Rosh Chodesh Tevet: Sharing the Light of Hanukkah

December 7, 2018
Ofree Basher

Orlando, Florida, United States

Class of 2019

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Chag Sameach Rosh Chodesh,

Today marks the start of Rosh Chodesh Tevet, and consequently, the seventh night of Hanukkah. Although this year we light our hanukkiot (menorahs) with heavy hands and hearts in remembrance of the atrocities against our people and all people these past few months, it is important that we see our proud display of our rituals this holiday as a symbol of strength.

Nothing could be more discouraging than the future that the Maccabees faced in the story of Hanukkah. Outnumbered by both men and armory, reserves and skill, the fledgling Maccabees had no chance against the experienced Syrian-Greeks.

The Maccabees knew that it would take a miracle to overcome these odds; there was simply no earthly plan that could deliver a victory. Yet, the Jewish warriors rejected the thoughts that were imposed onto them, and drew on the resilience of their faith in their people.They faced off against the Greek army and fought an otherwise impossible war. Despite all odds, they banked on a miracle and it finally came. The Maccabees overcame both mental and physical adversity, and triumphed.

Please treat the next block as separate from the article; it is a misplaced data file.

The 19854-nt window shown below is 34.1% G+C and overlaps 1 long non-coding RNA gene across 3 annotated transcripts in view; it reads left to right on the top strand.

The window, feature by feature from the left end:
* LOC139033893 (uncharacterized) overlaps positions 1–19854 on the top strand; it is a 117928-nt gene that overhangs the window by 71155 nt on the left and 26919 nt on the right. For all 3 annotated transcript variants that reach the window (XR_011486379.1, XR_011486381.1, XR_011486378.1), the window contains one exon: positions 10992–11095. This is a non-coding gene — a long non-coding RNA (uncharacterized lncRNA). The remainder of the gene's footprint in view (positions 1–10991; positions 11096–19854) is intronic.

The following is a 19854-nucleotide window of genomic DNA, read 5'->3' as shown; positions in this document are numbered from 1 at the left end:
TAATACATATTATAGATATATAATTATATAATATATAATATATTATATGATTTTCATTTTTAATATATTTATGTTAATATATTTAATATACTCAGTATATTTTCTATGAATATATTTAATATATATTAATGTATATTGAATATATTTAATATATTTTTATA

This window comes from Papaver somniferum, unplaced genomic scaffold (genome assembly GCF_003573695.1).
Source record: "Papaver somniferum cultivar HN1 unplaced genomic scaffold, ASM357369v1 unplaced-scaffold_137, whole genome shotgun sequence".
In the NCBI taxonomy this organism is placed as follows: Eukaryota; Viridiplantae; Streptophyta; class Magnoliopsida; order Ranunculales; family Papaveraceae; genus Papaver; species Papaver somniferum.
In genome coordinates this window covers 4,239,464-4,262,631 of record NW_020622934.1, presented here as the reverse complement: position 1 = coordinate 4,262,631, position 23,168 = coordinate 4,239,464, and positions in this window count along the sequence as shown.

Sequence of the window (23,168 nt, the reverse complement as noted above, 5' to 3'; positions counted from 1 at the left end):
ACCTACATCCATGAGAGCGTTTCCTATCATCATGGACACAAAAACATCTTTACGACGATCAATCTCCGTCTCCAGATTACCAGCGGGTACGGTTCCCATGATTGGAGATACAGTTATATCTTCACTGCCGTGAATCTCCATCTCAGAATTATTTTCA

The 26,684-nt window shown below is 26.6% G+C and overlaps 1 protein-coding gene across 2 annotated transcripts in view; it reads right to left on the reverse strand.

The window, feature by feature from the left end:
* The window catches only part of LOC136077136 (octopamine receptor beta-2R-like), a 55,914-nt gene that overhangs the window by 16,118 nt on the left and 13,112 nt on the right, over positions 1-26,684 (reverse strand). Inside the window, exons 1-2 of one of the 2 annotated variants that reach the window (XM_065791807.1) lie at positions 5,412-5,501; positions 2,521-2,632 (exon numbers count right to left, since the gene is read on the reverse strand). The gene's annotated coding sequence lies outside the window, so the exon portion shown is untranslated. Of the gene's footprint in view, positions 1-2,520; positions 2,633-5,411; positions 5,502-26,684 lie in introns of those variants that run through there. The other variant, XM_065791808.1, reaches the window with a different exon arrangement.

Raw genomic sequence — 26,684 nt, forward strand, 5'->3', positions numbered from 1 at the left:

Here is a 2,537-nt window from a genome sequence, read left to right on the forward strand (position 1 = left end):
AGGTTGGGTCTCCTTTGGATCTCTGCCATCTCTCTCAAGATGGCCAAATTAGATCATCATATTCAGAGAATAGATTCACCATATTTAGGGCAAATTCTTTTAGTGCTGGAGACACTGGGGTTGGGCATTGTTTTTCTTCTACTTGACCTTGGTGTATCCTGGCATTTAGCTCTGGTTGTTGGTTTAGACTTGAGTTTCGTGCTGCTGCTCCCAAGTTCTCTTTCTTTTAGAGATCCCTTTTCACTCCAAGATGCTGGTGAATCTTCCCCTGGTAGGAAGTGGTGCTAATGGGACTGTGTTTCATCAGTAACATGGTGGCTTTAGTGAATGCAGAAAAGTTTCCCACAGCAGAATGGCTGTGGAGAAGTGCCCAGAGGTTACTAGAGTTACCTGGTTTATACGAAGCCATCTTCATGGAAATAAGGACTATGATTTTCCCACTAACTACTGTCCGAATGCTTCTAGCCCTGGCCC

Arriving at their temple to celebrate their victory, The Maccabees found their home is shambles. And when there was no oil to be found to light their menorah, they still didn’t let themselves give up the fight. Any other group of people would have been discouraged enough to leave their home and their traditions behind. But once again, the optimism and resilience of the Maccabees proved to be enough.

They knew that once kindled, a flame doesn’t die. Thus, their flame lasted for eight historic nights. In the story of the Hanukkah lights, we see that just enough can be plenty. Among the many differences in our tradition, Hanukkah reminds us of what we really have, and how we can share it with others. And on our 7th night, as our holiday comes to a close, it’s important for us to ask how we can serve as “a light onto the nations” year-round, emulating the unwavering resilience and optimism that led our ancestors to victory.

In times of turbulence, telling the story of Hanukkah and engaging in the traditions that follow reminds us that if things are not that good today, tomorrow is another day and a brighter day. And that tomorrow, we are going to light another candle.

Chag Sameach and Shavua Tov on behalf of North Florida Region's 15th Regional Board.

Ofree is a BBG from North Florida Region.

All views expressed on content written for The Shofar represent the opinions and thoughts of the individual authors. The author biography represents the author at the time in which they were in BBYO.

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